“Okay, so how exactly does one act piratical in the sky?”
Well, on a flying ship of course.
”Yes, dear. But how does the ship fly?”
Oh. Well, with helium. piped through special sails. (Don’t spring a leak, up there,” Pip called to Harvey. “You’ll be talkin’ silly for hours.”)
”uh huh… And um… How does the ship move forward exactly?”
It has sails, didn’t you hear me? Wind up yonder is pretty intense.

And so on and so forth. (that was me, arguing with myself, by the by. I’m such a lively crowd) It’s an entire tree of thought. I start with a ship, and figure out how it works, I figure out how that affects the societal expectations: How does one dress when flying up where the air’s thin and chilly? Is society different in the sky dwellers than the land dwellers? Since we’re playing on boats and ships, what sort of customs and habits do people have? What’s their hierarchy like, then? Each question allows me to see more and more of the world, until it’s as bright and vibrant and deep as a painting by Edgar Degas.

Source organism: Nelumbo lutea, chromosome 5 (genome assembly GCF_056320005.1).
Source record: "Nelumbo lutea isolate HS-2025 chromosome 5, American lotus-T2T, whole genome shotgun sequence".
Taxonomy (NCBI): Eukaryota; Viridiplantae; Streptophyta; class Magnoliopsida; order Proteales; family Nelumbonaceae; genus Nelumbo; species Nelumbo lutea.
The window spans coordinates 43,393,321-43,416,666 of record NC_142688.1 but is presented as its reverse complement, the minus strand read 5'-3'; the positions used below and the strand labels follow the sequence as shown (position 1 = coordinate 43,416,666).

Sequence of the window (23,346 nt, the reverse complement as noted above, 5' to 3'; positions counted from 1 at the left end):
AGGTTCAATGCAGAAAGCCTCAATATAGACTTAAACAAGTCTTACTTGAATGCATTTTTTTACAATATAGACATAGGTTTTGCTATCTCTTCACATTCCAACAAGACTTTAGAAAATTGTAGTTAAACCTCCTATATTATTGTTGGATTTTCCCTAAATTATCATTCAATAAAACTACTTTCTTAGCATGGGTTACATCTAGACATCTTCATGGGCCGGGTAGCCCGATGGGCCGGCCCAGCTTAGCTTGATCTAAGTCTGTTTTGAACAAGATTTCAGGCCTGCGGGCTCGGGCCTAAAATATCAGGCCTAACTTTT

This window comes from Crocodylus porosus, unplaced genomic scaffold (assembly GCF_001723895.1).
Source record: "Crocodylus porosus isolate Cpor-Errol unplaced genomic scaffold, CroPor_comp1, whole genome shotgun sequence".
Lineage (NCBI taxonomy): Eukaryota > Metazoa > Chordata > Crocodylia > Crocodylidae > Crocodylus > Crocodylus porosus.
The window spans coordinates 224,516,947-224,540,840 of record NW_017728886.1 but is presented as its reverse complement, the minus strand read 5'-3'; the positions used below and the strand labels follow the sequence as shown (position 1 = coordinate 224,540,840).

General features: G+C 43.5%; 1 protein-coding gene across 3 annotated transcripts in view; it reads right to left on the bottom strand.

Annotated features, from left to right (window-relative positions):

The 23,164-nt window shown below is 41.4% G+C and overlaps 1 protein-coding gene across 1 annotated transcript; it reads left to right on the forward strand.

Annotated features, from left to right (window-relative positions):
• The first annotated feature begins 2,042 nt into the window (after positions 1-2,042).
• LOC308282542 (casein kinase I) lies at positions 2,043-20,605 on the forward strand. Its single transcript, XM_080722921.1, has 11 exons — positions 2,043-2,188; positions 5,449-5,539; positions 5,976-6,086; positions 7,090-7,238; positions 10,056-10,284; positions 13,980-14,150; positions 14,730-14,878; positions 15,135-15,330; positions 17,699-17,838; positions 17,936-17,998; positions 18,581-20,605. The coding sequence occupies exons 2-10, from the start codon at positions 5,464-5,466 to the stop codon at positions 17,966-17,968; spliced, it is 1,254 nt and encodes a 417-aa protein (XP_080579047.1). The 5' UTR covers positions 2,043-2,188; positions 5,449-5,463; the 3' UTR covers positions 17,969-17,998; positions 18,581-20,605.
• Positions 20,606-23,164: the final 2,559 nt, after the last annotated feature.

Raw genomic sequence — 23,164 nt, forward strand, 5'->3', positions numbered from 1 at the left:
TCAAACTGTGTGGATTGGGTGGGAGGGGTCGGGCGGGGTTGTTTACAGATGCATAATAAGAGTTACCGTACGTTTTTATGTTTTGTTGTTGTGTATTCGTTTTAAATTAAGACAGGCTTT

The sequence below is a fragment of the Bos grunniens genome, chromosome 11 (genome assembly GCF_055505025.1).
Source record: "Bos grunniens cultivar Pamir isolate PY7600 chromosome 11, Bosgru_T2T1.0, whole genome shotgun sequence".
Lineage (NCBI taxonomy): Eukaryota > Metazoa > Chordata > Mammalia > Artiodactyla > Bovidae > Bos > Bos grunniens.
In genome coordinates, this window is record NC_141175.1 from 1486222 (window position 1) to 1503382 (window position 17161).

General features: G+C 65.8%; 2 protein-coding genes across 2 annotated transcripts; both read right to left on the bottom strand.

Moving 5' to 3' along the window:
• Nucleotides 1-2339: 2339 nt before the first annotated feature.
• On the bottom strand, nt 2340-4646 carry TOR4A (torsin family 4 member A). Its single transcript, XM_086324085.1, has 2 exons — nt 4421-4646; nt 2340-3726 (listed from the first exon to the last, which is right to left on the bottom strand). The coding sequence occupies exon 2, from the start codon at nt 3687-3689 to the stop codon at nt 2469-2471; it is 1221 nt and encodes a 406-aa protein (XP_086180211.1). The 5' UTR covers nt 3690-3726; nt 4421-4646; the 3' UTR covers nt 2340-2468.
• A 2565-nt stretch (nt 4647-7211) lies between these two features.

These are the things I’m working out as I doodle and scribble between bouts of writing.

Thursday, October 1, 2015

Adventures In Food-ing

Oh, My Heavens. Darlings. I really must confess something: I’m a bit of a foody.

There is something absolutely transcendant about preparing and eating a beautiful meal.

Since moving back with my parents, we’ve been checking out new food venues, and looking for a local place where we can watch the game (Go Hawks!) and discovered, by a very happy chance a brand new bar and grill that is, to sound corny, a home away from home. And oh darling, the food…

We discovered the venue on the way to the airport one day; it was early, people needed fed before ditching them at SeaTac, and this place was conveniently right up the road and ready to accommodate. And the food was good enough to bring us back.

We found out that this charming little “Mom & Pop” restaurant had actually just changed hands, and was being revamped into something new; A southern/PNW bar and grill.

I know, funky right? I’m a little reticent about bar and grill scenes, they aren’t always my cup of tea, but this one… You know those hokey small town movies where you’ve got the one bar in town that everyone goes to, that’s clean and homey? That’s kinda what this place feels like.

The new menu is a bit wild; they’ve got some classic southern ideas, and a few originals I’ve never heard of (potato chip nachos with BBQ sauce are surprisingly really good). They’ve got burgers and ribs and such standard fair for the less adventurous. This chef definitely has fun.

So yeah. If you’re hanging out in the Tacoma area, you should check out Pacific Southern on Pine. They’re that good.